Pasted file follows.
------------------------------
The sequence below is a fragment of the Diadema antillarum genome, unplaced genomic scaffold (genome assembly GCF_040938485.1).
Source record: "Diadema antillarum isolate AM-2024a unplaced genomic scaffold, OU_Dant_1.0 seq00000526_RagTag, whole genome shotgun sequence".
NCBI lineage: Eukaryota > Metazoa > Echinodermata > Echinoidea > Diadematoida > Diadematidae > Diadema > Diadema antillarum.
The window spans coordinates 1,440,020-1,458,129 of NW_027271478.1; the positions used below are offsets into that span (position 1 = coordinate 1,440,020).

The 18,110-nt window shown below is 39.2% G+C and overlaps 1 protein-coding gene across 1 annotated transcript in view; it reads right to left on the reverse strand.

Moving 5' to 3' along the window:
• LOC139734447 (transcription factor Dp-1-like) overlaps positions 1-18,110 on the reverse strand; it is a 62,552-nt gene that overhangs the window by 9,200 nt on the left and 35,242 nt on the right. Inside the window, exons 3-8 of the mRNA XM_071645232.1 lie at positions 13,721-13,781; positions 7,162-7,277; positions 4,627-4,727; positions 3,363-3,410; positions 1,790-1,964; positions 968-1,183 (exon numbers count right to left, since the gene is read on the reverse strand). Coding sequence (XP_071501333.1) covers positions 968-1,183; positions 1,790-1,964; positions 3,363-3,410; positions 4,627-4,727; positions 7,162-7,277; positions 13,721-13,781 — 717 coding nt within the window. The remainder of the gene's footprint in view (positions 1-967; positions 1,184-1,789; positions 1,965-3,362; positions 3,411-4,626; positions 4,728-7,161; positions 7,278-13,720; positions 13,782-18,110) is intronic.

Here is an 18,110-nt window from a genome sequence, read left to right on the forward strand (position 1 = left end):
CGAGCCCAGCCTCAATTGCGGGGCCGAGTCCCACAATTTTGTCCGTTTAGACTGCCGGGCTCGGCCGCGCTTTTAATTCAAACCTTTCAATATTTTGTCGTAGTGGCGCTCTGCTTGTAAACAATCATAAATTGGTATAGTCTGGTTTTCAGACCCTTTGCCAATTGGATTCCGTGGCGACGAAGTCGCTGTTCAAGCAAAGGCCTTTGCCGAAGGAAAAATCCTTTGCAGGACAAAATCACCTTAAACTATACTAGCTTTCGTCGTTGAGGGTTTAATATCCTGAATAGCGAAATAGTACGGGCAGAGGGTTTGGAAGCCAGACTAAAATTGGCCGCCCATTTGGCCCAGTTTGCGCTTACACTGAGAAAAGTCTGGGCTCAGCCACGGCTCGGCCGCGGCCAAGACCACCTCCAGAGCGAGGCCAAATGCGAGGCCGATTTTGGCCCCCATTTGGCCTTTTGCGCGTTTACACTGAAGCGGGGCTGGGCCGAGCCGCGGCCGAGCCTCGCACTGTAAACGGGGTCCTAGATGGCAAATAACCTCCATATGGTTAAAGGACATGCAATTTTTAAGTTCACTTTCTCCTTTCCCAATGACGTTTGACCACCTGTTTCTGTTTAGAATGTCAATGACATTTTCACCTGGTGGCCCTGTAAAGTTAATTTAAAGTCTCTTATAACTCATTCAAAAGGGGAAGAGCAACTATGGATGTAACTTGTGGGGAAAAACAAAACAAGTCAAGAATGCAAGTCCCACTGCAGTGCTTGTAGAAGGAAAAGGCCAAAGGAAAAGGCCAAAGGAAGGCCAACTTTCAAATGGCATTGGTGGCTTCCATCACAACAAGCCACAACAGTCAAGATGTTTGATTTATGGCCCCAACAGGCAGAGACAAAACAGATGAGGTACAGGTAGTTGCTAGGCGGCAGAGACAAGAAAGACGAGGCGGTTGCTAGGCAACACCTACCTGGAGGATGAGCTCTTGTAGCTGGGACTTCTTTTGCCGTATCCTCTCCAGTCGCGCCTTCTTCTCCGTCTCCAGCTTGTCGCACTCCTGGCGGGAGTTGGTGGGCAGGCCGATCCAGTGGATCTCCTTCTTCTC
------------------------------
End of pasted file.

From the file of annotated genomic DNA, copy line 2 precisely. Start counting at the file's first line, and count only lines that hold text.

Source record: "Diadema antillarum isolate AM-2024a unplaced genomic scaffold, OU_Dant_1.0 seq00000526_RagTag, whole genome shotgun sequence".